Chennai Metro Water, the city's main water provider, has cut water supply to 550 million litres a day, a 34 per cent drop from the usual 830 million litres. Each resident now gets 70 litres a day. The government, however, says there is no need to panic.
Authorities say they are hiring 300 agricultural wells from Chennai's neighbouring Tiruvallur district as well as tapping stone quarries, two desalination plants and the Porur lake. The state government has also allotted Rs 6,000 crore to tackle the crisis across the state.
"We are working on a war footing to address water scarcity in cities and suburban areas," says Tamil Nadu Chief Minister E Palaniswami.
But the water crisis, which has gripped Tamil Nadu at a time when the state is witnessing its worst drought in a century, has already triggered panic.
For the Ramanas, who live on the outskirts of Chennai with no piped water supply, the nightmare has already begun.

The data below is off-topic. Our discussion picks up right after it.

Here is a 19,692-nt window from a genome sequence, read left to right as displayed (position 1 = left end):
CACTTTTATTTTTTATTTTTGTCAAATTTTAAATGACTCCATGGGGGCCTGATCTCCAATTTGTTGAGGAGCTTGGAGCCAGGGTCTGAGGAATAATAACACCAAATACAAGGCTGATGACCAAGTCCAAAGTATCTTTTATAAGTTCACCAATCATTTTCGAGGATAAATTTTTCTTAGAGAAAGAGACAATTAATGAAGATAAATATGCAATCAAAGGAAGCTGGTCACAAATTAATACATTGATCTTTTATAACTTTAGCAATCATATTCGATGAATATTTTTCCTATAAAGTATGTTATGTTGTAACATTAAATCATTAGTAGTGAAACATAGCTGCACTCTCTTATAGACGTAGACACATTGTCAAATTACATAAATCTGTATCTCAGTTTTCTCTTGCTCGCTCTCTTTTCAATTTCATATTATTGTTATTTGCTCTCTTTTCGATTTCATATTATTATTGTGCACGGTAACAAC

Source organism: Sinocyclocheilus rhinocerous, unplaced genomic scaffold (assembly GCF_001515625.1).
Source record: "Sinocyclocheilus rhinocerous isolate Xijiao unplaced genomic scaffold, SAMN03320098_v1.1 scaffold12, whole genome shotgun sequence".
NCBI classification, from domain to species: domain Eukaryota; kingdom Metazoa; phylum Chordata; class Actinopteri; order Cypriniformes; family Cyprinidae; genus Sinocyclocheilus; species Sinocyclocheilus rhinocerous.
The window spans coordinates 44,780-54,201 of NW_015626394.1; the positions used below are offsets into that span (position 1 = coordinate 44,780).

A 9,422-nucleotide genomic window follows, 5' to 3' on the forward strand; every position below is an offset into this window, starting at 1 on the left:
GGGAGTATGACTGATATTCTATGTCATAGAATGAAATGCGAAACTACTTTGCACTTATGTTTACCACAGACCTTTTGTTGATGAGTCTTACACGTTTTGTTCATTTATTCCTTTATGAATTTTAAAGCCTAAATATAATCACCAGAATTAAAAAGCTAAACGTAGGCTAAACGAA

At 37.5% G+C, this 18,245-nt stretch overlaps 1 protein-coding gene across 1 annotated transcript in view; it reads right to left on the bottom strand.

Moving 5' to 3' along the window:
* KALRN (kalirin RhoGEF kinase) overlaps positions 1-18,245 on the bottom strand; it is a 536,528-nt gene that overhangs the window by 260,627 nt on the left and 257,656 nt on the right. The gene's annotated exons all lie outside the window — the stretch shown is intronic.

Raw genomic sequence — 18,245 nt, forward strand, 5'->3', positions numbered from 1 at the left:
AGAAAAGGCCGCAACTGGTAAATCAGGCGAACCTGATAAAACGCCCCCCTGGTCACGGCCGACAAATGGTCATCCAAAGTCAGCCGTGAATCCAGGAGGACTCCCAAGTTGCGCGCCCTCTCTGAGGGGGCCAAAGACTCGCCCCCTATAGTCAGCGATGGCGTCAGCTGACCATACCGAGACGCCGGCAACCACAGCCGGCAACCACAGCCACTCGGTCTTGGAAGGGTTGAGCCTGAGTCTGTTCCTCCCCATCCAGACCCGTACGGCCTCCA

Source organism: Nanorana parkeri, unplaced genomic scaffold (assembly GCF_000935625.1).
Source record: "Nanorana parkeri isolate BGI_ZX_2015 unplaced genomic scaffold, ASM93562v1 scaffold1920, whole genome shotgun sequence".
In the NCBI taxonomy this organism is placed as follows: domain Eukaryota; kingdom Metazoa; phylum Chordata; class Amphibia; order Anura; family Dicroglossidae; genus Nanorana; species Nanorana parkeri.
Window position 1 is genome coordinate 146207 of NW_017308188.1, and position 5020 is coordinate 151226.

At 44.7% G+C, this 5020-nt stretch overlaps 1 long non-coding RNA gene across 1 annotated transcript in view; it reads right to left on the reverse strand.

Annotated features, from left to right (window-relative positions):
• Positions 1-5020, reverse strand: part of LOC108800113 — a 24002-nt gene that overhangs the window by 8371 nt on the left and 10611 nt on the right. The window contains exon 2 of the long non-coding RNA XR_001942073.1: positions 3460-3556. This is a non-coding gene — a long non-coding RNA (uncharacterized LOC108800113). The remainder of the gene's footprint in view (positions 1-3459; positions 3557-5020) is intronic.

"It is like water everywhere but not a drop to drink. We have the Buckingham canal here but the water is salty," said Jayashree Ramana, a resident.
The family has lived without water for four days. Private well owners are turning them away as ground water is going down, which has made it difficult for them to save their crops.
"We have paid water and sewerage tax. If we are left high and dry, where do we go," said Jayashree's husband VS Ramana.
"I have seen water crisis in the past. But it would be difficult if action is not taken," said a university student Aishwarya Kannan.